A chain stop is a metal guide though which the chain passes on its way from the windlass to the bow roller or hawsepipe. It has a hinged finger which is manually lifted clear or removed entirely when the chain is to be deployed, but drops down into place and prevents the chain being let out when installed. The chain may still be retrieved (pulled), as the chain links then merely push the finger out of the way.
Chain stops are an important and inexpensive addition to a vessel's foredeck, but unfortunately are found missing on many – particularly production boats. When an anchor is set and the rode is 100% chain, even with the use of a snubber, the chain should be placed in the chain stop in order that the windlass is not expected to endure the force from the rode. If the anchor is a little stuck and is being 'powered' out using the boat, the chain should be held by the stop, not the windlass. Shock loads can bend windlass spindles, and of course a failed clutch would not hold the chain at all.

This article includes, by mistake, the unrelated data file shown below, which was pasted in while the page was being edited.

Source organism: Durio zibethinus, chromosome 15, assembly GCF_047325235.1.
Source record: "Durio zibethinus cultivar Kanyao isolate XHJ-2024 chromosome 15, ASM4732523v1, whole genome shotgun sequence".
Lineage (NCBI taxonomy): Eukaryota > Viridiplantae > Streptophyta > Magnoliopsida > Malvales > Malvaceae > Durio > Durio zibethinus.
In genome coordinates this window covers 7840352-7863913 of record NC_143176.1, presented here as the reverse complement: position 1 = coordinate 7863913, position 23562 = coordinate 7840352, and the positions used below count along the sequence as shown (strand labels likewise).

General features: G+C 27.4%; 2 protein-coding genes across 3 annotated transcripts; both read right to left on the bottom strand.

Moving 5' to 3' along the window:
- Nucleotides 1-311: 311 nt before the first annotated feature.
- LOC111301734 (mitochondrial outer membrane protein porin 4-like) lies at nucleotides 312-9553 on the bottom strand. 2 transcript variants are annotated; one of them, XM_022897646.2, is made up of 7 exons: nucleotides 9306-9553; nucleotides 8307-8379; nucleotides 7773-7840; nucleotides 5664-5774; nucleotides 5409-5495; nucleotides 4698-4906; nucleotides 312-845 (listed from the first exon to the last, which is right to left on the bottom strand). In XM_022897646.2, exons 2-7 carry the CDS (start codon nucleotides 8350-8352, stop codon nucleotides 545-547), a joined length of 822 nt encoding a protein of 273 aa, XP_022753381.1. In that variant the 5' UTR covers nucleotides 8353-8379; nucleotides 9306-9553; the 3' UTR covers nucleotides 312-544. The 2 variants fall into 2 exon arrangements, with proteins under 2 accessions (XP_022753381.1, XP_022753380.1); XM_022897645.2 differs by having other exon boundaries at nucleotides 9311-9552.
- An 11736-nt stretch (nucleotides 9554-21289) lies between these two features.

For similar reasons, a chain stop or other solution should be in place to guarantee the anchor is retained home once it is retrieved – tension from the windlass should not be relied upon for this.
A devil's claw is an alternative to a chain stop and emulates most of its functions, but it is not 'automatic' in the way that a chain stop is when the finger is present, by allowing chain to be retrieved but not let out (a non-return mechanism).